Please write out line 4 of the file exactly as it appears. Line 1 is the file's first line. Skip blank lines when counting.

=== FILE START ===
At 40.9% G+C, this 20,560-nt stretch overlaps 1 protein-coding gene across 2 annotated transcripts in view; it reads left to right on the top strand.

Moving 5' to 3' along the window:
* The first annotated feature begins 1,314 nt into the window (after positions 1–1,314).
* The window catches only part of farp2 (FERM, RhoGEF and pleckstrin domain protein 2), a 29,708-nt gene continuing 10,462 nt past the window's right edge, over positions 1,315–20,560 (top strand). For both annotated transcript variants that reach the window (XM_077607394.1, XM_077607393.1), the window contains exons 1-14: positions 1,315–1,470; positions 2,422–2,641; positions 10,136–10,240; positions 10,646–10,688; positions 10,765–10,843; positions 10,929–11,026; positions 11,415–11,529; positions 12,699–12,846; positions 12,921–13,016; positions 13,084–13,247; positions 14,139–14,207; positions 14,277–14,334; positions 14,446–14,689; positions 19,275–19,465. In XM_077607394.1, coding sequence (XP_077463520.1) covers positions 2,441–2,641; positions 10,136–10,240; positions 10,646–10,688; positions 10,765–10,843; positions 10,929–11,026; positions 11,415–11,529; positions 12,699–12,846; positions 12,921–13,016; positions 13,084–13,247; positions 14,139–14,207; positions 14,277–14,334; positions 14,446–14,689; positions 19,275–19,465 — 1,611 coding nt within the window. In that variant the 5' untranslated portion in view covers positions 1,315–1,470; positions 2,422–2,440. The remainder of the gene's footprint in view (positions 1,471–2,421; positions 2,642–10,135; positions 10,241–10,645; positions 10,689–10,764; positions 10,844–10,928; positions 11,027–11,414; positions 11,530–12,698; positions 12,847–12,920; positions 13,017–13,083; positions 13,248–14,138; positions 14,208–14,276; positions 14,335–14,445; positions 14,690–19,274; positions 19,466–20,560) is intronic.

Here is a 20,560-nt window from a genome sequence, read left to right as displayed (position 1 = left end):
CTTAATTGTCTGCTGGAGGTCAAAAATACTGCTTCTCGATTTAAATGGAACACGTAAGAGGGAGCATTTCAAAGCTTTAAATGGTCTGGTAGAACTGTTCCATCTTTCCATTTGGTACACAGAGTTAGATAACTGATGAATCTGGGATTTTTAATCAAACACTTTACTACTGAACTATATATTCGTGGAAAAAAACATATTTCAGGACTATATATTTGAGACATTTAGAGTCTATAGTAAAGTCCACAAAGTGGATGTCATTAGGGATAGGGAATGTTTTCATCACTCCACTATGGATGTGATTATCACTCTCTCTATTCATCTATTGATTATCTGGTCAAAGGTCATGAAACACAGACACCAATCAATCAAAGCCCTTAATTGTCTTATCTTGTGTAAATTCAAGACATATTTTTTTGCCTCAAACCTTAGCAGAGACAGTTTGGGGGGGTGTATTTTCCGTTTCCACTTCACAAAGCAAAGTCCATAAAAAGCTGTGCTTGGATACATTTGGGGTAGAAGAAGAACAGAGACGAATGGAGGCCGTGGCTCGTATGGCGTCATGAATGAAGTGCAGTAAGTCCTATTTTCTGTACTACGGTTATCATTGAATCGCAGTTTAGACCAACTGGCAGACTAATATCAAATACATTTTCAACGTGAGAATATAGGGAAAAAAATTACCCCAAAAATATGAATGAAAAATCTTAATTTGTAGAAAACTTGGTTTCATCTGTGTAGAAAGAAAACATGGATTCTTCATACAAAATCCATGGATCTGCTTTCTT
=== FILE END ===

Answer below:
* The window catches only part of farp2 (FERM, RhoGEF and pleckstrin domain protein 2), a 29,708-nt gene continuing 10,462 nt past the window's right edge, over positions 1,315–20,560 (top strand). For both annotated transcript variants that reach the window (XM_077607394.1, XM_077607393.1), the window contains exons 1-14: positions 1,315–1,470; positions 2,422–2,641; positions 10,136–10,240; positions 10,646–10,688; positions 10,765–10,843; positions 10,929–11,026; positions 11,415–11,529; positions 12,699–12,846; positions 12,921–13,016; positions 13,084–13,247; positions 14,139–14,207; positions 14,277–14,334; positions 14,446–14,689; positions 19,275–19,465. In XM_077607394.1, coding sequence (XP_077463520.1) covers positions 2,441–2,641; positions 10,136–10,240; positions 10,646–10,688; positions 10,765–10,843; positions 10,929–11,026; positions 11,415–11,529; positions 12,699–12,846; positions 12,921–13,016; positions 13,084–13,247; positions 14,139–14,207; positions 14,277–14,334; positions 14,446–14,689; positions 19,275–19,465 — 1,611 coding nt within the window. In that variant the 5' untranslated portion in view covers positions 1,315–1,470; positions 2,422–2,440. The remainder of the gene's footprint in view (positions 1,471–2,421; positions 2,642–10,135; positions 10,241–10,645; positions 10,689–10,764; positions 10,844–10,928; positions 11,027–11,414; positions 11,530–12,698; positions 12,847–12,920; positions 13,017–13,083; positions 13,248–14,138; positions 14,208–14,276; positions 14,335–14,445; positions 14,690–19,274; positions 19,466–20,560) is intronic.